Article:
The software industry uses a process called, Software Development Life Cycle (SDLC) in order to conceptualize, design, develop and test high-quality software applications. Its goal is to ensure that a high-quality software delivery within the estimated time and cost while meeting the customer expectations.
Given the complexity involved in the development of software, several SDLC models have evolved over time, such as waterfall, rapid prototyping, spiral model, Agile methodologies, incremental model etc. The waterfall model is one of the oldest models of SDLC which still finds its place in modern software development.
The Waterfall Model
The Waterfall Model is one of the most commonly used models in software development. It is called as “Linear Model/Sequential Model” or; “Classic Life Cycle model” because of the involvement of complexity in a software development project. This model considers a “Theoretical way of developing software” because it’s primarily sequential in its approach.
In Waterfall model, the phases organize in a linear order. The first two phases call for System Engineering Steps. At the end of each phase, validation and some certification of the intermediate work product ensure that the output phase gives consistent input and output of this with the overall requirements of the system.
To understand this model you need to understand all the phases of the waterfall model, listed below:
- Feasibility Study
- Software Requirement Analysis
- Coding and Unit Testing
- Integration and System Testing
The main aim of a Feasibility study is to determine whether it would be financial and technically feasible to develop the product. In order to carry out the feasibility study, the project managers and the team leaders attempt to establish a basic understanding of the high-level requirements.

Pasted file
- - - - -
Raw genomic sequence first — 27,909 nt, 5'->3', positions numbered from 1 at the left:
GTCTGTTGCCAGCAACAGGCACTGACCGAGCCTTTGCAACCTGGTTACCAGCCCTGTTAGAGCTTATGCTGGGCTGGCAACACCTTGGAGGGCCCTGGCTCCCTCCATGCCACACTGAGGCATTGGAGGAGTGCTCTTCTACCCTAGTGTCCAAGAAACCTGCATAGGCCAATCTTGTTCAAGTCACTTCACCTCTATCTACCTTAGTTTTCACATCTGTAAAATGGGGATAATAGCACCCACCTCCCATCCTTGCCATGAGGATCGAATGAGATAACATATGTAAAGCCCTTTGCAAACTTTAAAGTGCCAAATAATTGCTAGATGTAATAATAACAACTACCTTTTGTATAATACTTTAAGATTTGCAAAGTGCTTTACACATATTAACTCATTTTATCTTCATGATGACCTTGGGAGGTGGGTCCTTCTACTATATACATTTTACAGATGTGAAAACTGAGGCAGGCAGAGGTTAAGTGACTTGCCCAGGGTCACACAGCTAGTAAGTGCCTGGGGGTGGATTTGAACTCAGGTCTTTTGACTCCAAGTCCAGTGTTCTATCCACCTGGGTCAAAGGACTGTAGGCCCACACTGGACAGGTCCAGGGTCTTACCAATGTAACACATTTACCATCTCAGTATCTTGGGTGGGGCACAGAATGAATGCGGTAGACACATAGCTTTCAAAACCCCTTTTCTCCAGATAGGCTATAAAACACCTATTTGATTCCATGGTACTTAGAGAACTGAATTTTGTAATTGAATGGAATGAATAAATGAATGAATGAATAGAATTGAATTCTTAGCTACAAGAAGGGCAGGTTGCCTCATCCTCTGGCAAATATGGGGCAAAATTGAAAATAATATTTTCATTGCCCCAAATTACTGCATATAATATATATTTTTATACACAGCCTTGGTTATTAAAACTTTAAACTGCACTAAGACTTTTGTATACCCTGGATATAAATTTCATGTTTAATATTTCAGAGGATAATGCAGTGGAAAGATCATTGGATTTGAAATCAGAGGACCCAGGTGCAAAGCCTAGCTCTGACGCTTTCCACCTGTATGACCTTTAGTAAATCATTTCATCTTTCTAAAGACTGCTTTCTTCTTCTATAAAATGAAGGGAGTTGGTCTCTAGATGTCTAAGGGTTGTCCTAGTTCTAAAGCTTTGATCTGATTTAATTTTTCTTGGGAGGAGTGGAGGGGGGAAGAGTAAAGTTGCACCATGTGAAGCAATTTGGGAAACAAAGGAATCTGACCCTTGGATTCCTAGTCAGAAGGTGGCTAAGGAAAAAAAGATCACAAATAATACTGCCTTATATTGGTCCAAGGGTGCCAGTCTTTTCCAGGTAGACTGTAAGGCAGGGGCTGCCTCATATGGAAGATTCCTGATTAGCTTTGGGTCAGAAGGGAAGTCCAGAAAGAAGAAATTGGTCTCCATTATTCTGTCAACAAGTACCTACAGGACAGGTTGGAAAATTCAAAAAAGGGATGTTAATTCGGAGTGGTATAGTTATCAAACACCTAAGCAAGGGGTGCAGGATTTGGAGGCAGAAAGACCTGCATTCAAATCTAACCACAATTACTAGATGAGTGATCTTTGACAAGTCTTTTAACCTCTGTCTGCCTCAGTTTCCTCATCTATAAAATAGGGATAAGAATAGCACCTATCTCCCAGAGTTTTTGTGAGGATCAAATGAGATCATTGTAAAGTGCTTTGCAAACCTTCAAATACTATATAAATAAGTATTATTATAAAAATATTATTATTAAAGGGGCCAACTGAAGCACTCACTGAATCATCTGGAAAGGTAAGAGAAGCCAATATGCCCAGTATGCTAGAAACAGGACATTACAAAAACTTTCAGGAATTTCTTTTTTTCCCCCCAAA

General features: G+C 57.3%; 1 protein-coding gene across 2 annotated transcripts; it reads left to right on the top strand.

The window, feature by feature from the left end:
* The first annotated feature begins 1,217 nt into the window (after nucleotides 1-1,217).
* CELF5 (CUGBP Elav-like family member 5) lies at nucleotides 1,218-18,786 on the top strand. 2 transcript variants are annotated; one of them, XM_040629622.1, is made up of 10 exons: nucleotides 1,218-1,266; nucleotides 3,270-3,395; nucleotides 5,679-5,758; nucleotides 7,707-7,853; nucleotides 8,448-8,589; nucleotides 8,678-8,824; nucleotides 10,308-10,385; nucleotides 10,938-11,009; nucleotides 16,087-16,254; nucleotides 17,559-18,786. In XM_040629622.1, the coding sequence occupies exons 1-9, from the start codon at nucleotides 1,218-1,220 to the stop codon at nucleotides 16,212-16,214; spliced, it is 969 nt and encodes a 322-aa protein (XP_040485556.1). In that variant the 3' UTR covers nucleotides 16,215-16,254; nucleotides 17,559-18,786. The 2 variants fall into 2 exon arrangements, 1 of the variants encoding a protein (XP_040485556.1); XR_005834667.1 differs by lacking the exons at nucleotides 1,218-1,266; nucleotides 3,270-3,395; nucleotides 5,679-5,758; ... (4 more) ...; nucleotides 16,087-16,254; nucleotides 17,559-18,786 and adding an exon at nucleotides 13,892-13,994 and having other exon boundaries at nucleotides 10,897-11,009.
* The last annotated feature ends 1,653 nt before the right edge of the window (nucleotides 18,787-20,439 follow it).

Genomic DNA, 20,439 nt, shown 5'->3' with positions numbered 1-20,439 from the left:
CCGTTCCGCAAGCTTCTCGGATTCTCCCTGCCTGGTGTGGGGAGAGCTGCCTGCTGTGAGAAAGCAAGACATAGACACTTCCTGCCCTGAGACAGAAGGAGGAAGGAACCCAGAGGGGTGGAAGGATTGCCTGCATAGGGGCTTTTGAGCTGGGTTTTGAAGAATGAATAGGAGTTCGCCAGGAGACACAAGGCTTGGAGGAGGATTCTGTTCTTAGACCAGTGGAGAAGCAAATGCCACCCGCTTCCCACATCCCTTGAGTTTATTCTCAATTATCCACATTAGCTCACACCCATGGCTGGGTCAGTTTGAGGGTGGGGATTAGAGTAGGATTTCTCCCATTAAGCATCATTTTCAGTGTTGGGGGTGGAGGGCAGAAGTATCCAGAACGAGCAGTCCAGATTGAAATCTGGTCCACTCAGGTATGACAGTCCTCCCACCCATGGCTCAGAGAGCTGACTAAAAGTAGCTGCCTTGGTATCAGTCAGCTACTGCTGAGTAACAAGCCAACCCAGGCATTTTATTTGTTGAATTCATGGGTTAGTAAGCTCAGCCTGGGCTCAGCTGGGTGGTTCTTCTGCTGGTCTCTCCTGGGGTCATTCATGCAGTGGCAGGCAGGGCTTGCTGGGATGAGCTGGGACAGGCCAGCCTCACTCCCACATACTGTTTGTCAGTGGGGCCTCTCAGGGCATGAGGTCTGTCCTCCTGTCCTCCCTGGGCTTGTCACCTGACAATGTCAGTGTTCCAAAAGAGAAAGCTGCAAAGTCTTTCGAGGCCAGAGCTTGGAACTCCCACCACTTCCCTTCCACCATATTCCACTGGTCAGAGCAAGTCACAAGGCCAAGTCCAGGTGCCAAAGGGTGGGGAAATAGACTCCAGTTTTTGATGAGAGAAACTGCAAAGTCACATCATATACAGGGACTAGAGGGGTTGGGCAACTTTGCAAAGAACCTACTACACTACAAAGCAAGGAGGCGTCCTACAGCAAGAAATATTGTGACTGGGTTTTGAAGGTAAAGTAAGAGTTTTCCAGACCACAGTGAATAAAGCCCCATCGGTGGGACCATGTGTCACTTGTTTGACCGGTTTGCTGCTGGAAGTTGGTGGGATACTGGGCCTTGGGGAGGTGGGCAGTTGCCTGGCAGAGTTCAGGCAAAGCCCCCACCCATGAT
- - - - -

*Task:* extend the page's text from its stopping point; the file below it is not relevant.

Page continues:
They study the different input data to the system and output data to be produced by the system. They should study what type of processing needs to be done on this data and consider various constraints applicable to the behavior of the system.
Software Requirement Analysis
The major aim of this phase is to clearly understand the exact requirements of the customer and to document them properly in a systematic manner. Requirements are the sets of functionalities and constraints that the end user, the customer (who will be using the system) expects from the system. That is why the main objective of the requirements analysis and requirements specification phase is to understand the exact and correct requirements of the customer and document them. This phase consists of two distinct activities:
- Requirement Gathering
- Requirement Specification
Both the Software Engineering team and a customer should work together to develop a document called the SRS (Software Requirement Specification).
The main objective of the design phase is to transform the SRS (obtained during the requirement analysis phase) into a structure that is suitable for implementation in a programming language. In this phase, the overall software architecture is defined at all levels. This work is documented and known as SDD (software design description document). The information contained in SDD should be sufficient to design the coding phase. Before starting for actual coding, it is highly important to understand what we are going to create and what it should look like.
Coding & Unit testing
After completion of the design phase, the next phase is coding and unit testing. This phase intends to translate the software requirements into a machine-readable form utilizing the software design document produced in the design phase. Theoretically, if the design performs in a specific format and systematic manner with 100% accuracy, then code generation accomplish mechanically.
While getting the design documents, the work is divided into modules/units and actual coding is started. Each unit is coded in form of small programs and then tested for its correctness and is verified for its output corresponding to the requirements. This testing is known as unit testing. Later, these units are integrated together followed by another round of testing, known as integration testing.
Integration & System Testing
As above, the system first divides into units or modules which already develops and make a test of their functionalities. Integration units into a complete system during or at the time of integration phase and test to check if all modules or units coordination with each other and the system as a whole, behave as per the specification.